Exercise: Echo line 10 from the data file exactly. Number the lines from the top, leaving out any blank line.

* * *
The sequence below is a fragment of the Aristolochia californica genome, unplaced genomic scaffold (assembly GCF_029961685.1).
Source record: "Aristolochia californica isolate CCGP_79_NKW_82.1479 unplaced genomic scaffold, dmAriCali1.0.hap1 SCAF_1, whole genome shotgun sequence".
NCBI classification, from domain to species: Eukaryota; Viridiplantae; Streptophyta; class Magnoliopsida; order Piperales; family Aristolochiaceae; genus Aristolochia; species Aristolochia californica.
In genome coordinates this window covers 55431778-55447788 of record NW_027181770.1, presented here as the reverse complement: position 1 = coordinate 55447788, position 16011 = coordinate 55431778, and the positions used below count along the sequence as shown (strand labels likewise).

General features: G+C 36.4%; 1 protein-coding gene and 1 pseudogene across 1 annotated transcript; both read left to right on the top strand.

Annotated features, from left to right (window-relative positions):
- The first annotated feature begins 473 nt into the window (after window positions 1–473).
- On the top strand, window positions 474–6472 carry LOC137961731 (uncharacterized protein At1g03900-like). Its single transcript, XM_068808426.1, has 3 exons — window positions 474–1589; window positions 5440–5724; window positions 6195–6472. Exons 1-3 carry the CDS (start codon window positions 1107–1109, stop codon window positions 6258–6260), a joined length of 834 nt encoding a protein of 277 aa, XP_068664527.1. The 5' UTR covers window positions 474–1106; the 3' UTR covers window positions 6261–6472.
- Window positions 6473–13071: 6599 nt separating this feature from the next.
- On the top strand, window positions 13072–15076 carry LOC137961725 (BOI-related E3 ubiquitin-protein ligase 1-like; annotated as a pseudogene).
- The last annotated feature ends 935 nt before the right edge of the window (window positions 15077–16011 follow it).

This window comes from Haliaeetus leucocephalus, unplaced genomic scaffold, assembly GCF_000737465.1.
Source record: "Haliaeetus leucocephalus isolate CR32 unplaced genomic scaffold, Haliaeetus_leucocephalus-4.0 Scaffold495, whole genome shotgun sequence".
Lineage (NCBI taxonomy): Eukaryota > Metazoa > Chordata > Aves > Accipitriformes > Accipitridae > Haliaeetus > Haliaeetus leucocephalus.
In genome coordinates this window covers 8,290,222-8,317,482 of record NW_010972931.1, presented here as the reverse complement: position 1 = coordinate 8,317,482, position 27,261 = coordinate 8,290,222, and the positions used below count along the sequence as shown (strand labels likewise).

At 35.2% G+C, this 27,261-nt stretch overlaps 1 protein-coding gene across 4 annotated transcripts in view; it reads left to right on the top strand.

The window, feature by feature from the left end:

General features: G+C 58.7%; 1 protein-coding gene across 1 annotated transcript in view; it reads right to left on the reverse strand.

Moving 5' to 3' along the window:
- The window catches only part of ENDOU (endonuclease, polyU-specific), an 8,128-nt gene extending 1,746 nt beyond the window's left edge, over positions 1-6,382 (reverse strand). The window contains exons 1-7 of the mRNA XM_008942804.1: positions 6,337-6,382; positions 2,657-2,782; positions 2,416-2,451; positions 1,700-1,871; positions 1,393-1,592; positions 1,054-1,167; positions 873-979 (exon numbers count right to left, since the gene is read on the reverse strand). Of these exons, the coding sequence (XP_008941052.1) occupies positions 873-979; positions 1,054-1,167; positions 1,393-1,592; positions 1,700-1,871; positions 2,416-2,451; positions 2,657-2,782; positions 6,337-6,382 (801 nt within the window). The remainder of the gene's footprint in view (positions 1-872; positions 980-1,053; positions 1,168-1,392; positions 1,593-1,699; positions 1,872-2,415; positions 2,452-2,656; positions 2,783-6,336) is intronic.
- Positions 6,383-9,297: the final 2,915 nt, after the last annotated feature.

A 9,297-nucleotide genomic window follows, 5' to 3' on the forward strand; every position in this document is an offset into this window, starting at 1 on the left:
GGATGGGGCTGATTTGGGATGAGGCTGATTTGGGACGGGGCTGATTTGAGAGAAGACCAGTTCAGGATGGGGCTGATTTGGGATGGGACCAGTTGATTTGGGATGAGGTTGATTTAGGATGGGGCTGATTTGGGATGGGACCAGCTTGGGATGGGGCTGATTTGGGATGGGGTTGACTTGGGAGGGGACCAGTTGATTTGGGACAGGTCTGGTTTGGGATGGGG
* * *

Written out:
- On the top strand, window positions 13072–15076 carry LOC137961725 (BOI-related E3 ubiquitin-protein ligase 1-like; annotated as a pseudogene).